This post presents some resources for creating and sharing narratives online. Digital storytelling can help your students build relationships with one another, brainstorm their ideas, think through realistic scenarios, share their learning, and reflect on course content.
Teaching through stories is powerful; the addition of images and the ability experience how concepts relate to one another helps students with different skill levels and learning styles. If you’re looking for a little more background, this is a well-researched synthesis piece on the pedagogy of storytelling and the benefits of digital storytelling.
Here is an example of a simple scenario built by corporate eLearning instructional designer Cathy Moore that plunges learners right into the thick of things, learning and reviewing new vocabulary in service of moving the storyline along. Give it a try, and see how much you learn – and how motivated you are to get it right!
The example above is a language-learning example, however digital storytelling examples in higher education abound across the disciplines: business, landscape design, nursing, religion, etc.
As Cathy Moore notes, “. . . we don’t have to front-load learners’ brains with vocabulary, or other facts before the ‘practice activity’. Instead, we can plunge them, clueless, directly into an activity that exposes them to the new information in a way that helps them figure it out . . . . Design the story so the learners can discover meanings on their own. Then provide a natural pause to review what they’ve learned and make sure they got it right.” Having your students actively do something is a far more powerful route to content retention and learner engagement than, say, having them take notes on a summary lecture.
The choices you make as the designer of the learning experience matter. How much information will you reveal at once? Will you use narrative, key words, questions, or images to guide learners through the content? How will learners know what they are to do? How much prior knowledge are you assuming they will have (and how do you know this is an accurate assumption)? How will your learners know when they’ve met the learning objectives? Sorting out the answers to these questions will help you select the proper tool (of course, we’re always available to help, too!).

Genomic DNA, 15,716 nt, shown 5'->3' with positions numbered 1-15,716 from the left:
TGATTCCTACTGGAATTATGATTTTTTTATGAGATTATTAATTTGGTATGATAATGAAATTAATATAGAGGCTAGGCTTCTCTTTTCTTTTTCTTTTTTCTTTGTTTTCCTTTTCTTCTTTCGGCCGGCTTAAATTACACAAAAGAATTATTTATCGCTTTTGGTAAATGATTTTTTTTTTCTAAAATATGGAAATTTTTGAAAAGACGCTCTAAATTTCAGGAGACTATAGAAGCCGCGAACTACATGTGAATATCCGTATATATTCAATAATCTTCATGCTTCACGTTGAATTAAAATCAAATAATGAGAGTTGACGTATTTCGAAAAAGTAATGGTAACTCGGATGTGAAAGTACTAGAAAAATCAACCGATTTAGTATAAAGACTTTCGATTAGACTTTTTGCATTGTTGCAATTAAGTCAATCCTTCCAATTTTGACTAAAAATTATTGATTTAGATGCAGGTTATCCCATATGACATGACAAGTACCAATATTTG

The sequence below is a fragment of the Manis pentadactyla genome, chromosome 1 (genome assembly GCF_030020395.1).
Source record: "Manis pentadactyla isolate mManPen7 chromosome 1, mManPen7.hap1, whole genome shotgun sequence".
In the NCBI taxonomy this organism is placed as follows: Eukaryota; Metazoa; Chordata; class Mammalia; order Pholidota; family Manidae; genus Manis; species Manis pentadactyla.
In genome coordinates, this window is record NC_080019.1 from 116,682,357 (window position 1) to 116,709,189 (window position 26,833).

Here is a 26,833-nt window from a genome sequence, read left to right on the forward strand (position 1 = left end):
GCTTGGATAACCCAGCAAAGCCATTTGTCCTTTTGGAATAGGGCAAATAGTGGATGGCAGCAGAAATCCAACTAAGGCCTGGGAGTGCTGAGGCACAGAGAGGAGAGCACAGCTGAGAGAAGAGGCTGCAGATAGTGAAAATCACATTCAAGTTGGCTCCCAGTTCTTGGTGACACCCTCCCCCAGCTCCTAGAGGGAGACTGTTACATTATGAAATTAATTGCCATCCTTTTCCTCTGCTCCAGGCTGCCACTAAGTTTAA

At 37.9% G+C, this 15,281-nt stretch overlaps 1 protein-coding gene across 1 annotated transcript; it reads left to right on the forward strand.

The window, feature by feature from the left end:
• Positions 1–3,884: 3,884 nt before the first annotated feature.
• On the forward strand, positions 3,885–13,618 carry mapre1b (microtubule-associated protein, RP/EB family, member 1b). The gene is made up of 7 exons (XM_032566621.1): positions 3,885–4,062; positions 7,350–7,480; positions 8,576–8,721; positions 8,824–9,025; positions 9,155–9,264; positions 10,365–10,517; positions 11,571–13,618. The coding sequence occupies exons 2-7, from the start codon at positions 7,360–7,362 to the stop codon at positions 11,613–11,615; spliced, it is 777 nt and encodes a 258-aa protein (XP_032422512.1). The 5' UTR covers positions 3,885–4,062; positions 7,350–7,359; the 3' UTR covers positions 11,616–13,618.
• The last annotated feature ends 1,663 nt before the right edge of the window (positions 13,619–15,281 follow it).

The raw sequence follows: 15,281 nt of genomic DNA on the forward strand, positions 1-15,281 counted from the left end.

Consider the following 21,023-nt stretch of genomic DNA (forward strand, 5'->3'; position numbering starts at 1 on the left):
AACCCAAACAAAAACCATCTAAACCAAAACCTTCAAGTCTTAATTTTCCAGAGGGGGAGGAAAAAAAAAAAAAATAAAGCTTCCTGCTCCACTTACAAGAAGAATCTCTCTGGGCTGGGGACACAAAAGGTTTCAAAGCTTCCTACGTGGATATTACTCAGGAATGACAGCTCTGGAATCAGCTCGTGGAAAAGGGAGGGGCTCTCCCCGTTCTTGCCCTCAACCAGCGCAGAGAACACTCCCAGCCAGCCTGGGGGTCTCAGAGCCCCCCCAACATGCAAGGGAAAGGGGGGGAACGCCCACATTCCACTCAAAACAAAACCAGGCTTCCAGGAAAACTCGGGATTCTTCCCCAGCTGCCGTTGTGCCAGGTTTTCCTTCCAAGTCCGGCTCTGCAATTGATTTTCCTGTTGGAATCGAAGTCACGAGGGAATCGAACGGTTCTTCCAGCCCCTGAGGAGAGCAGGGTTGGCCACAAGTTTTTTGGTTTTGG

If you’re not quite ready to dive in to the deep end with designing your own scenario, you can start more gradually. Digital Play, a blog focused on digital resources and games for language learning, recently published a guest post by James Taylor with a wonderful breakdown of the levels of digital storytelling. Taylor identifies the levels as:
- Mad libs
- Photo stories
- Comic strips
- Story books
- Animated films
The blog gives a pithy summary for each level and then provides some relevant resources. You can produce these items for your students to experience, or, depending on the skills of your learners, they might produce these items for each other as a learning exercise. Note that each step increases both the complexity of the content the learner is required to produce (words versus phrases and stories) and the complexity of the learning environment (filling the blanks to matching content with photos to using / viewing animation websites). Your learners gain autonomy with each level.
Should you wish to build interactive scenarios, Twine is one tool you can use. Twine is a free downloadable Mac/Windows program (the sample digital story above was created using Twine). Here’s a summary of the tool from their website:
Twine lets you organize your story graphically with a map that you can re-arrange as you work. Links automatically appear on the map as you add them to your passages, and passages with broken links are apparent at a glance. As you write, focus on your text with a fullscreen editing mode . . . . Rapidly switch between a published version of your story and the editable one as you work . . . . the final output is a single, small Web page, you can easily email a story to friends, post it on your Web site, or even distribute it on a CD-ROM . . . . Twine is free to download and use, and you can share it with anyone you like. You can even modify the Twine, provided you release your own version under the GNU Public License.
Here is a screencast showing the creation of a simple, nonlinear story in Twine (with the bonus of a little discussion about nonlinear stories – information that might help you structure your own digital story).
Do you use any digital storytelling techniques in your courses? Tell us about it in the comments!